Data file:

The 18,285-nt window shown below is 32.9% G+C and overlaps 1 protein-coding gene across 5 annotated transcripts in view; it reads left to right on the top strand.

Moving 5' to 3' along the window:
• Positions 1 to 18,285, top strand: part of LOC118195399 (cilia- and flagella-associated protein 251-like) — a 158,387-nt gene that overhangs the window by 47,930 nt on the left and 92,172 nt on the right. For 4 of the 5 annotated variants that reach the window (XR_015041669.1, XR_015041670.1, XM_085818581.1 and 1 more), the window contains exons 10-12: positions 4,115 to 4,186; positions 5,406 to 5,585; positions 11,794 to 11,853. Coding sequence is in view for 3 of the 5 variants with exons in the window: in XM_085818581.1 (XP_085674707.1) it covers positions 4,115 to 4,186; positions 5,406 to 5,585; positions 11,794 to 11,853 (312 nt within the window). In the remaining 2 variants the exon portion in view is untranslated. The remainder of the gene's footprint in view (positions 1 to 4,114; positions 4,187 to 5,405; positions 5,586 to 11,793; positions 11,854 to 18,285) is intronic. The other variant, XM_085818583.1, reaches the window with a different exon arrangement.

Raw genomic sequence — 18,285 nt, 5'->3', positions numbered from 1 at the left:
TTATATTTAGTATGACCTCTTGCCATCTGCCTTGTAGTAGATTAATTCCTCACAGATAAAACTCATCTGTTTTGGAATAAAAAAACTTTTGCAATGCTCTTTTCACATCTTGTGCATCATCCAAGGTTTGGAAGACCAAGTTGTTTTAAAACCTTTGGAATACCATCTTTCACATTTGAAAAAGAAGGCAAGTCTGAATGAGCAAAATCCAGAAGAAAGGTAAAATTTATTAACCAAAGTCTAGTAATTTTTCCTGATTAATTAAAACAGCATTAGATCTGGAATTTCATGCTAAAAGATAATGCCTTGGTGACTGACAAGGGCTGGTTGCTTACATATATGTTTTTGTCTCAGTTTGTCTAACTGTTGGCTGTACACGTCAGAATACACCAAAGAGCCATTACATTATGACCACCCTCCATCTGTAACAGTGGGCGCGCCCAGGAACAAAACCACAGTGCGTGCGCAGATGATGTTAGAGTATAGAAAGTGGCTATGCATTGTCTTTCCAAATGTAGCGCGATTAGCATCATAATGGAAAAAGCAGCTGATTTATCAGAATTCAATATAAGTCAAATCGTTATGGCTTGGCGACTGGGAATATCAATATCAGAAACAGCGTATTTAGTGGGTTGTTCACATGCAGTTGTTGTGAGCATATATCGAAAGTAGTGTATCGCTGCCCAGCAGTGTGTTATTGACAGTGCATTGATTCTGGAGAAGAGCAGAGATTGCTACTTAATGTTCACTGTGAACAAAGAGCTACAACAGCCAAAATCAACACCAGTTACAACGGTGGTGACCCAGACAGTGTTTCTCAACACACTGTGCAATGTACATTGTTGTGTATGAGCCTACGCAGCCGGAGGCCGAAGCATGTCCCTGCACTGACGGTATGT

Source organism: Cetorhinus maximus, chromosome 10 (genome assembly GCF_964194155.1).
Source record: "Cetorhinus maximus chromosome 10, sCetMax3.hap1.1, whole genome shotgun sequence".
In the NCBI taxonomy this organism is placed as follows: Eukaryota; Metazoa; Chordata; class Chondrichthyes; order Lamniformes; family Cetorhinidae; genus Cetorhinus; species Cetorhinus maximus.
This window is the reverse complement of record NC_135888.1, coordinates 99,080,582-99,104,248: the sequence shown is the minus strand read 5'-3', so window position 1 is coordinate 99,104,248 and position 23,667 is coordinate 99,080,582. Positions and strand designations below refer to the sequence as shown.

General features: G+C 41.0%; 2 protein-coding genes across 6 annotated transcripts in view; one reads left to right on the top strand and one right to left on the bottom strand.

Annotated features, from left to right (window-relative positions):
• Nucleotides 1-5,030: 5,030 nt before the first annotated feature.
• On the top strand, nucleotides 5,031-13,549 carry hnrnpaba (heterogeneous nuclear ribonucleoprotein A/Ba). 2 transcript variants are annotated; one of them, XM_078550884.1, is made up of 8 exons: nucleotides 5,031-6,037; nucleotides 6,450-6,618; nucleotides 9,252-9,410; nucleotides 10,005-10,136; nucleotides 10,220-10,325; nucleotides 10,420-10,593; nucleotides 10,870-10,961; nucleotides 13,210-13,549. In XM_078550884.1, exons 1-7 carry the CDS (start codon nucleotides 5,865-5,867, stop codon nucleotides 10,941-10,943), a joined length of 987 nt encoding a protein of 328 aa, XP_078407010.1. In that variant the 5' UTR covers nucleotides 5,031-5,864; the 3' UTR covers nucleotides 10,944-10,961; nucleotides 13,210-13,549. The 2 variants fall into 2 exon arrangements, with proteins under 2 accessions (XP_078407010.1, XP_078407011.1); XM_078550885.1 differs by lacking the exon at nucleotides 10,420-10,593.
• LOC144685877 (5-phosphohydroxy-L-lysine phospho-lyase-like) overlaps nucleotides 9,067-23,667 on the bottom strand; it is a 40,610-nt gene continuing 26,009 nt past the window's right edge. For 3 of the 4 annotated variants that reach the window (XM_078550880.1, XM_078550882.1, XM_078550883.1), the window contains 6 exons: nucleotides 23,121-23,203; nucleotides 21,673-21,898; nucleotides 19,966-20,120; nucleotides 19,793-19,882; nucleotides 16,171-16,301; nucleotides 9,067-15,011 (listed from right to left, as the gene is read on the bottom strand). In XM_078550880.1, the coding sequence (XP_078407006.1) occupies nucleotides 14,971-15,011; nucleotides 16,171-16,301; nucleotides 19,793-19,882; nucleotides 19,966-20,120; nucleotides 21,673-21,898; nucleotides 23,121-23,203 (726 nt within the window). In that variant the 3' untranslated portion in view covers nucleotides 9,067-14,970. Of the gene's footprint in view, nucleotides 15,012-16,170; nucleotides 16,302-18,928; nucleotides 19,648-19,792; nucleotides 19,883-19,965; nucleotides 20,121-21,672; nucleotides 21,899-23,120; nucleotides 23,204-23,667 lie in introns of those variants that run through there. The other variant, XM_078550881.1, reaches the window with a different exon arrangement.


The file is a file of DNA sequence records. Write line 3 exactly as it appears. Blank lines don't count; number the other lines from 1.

• Positions 1 to 18,285, top strand: part of LOC118195399 (cilia- and flagella-associated protein 251-like) — a 158,387-nt gene that overhangs the window by 47,930 nt on the left and 92,172 nt on the right. For 4 of the 5 annotated variants that reach the window (XR_015041669.1, XR_015041670.1, XM_085818581.1 and 1 more), the window contains exons 10-12: positions 4,115 to 4,186; positions 5,406 to 5,585; positions 11,794 to 11,853. Coding sequence is in view for 3 of the 5 variants with exons in the window: in XM_085818581.1 (XP_085674707.1) it covers positions 4,115 to 4,186; positions 5,406 to 5,585; positions 11,794 to 11,853 (312 nt within the window). In the remaining 2 variants the exon portion in view is untranslated. The remainder of the gene's footprint in view (positions 1 to 4,114; positions 4,187 to 5,405; positions 5,586 to 11,793; positions 11,854 to 18,285) is intronic. The other variant, XM_085818583.1, reaches the window with a different exon arrangement.